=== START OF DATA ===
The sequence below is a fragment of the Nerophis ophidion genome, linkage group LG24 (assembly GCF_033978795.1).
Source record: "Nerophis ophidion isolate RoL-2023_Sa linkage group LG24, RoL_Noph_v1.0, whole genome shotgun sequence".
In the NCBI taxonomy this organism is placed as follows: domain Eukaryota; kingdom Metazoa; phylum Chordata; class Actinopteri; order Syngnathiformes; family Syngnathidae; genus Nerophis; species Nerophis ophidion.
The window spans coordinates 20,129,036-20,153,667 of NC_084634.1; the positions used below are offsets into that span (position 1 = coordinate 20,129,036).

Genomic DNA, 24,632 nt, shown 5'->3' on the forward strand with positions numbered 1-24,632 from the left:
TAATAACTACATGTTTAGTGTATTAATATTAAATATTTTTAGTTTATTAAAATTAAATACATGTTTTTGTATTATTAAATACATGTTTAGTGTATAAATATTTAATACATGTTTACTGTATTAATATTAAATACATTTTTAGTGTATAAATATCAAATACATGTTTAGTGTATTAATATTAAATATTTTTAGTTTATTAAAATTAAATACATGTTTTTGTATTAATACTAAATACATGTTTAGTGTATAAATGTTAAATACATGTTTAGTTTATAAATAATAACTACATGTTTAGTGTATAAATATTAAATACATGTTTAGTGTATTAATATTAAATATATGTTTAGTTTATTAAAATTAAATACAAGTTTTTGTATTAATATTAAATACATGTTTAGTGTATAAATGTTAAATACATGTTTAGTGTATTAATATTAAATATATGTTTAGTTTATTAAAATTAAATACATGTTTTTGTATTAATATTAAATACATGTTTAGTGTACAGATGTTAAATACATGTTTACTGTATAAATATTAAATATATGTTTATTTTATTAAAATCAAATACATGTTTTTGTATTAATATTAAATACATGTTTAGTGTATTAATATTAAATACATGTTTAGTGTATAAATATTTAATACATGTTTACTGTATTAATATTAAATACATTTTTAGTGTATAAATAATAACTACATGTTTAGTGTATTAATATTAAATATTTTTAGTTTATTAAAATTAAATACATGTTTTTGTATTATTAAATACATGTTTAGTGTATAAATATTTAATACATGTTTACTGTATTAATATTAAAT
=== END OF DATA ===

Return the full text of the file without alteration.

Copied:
The sequence below is a fragment of the Nerophis ophidion genome, linkage group LG24 (assembly GCF_033978795.1).
Source record: "Nerophis ophidion isolate RoL-2023_Sa linkage group LG24, RoL_Noph_v1.0, whole genome shotgun sequence".
In the NCBI taxonomy this organism is placed as follows: domain Eukaryota; kingdom Metazoa; phylum Chordata; class Actinopteri; order Syngnathiformes; family Syngnathidae; genus Nerophis; species Nerophis ophidion.
The window spans coordinates 20,129,036-20,153,667 of NC_084634.1; the positions used below are offsets into that span (position 1 = coordinate 20,129,036).

Genomic DNA, 24,632 nt, shown 5'->3' on the forward strand with positions numbered 1-24,632 from the left:
TAATAACTACATGTTTAGTGTATTAATATTAAATATTTTTAGTTTATTAAAATTAAATACATGTTTTTGTATTATTAAATACATGTTTAGTGTATAAATATTTAATACATGTTTACTGTATTAATATTAAATACATTTTTAGTGTATAAATATCAAATACATGTTTAGTGTATTAATATTAAATATTTTTAGTTTATTAAAATTAAATACATGTTTTTGTATTAATACTAAATACATGTTTAGTGTATAAATGTTAAATACATGTTTAGTTTATAAATAATAACTACATGTTTAGTGTATAAATATTAAATACATGTTTAGTGTATTAATATTAAATATATGTTTAGTTTATTAAAATTAAATACAAGTTTTTGTATTAATATTAAATACATGTTTAGTGTATAAATGTTAAATACATGTTTAGTGTATTAATATTAAATATATGTTTAGTTTATTAAAATTAAATACATGTTTTTGTATTAATATTAAATACATGTTTAGTGTACAGATGTTAAATACATGTTTACTGTATAAATATTAAATATATGTTTATTTTATTAAAATCAAATACATGTTTTTGTATTAATATTAAATACATGTTTAGTGTATTAATATTAAATACATGTTTAGTGTATAAATATTTAATACATGTTTACTGTATTAATATTAAATACATTTTTAGTGTATAAATAATAACTACATGTTTAGTGTATTAATATTAAATATTTTTAGTTTATTAAAATTAAATACATGTTTTTGTATTATTAAATACATGTTTAGTGTATAAATATTTAATACATGTTTACTGTATTAATATTAAAT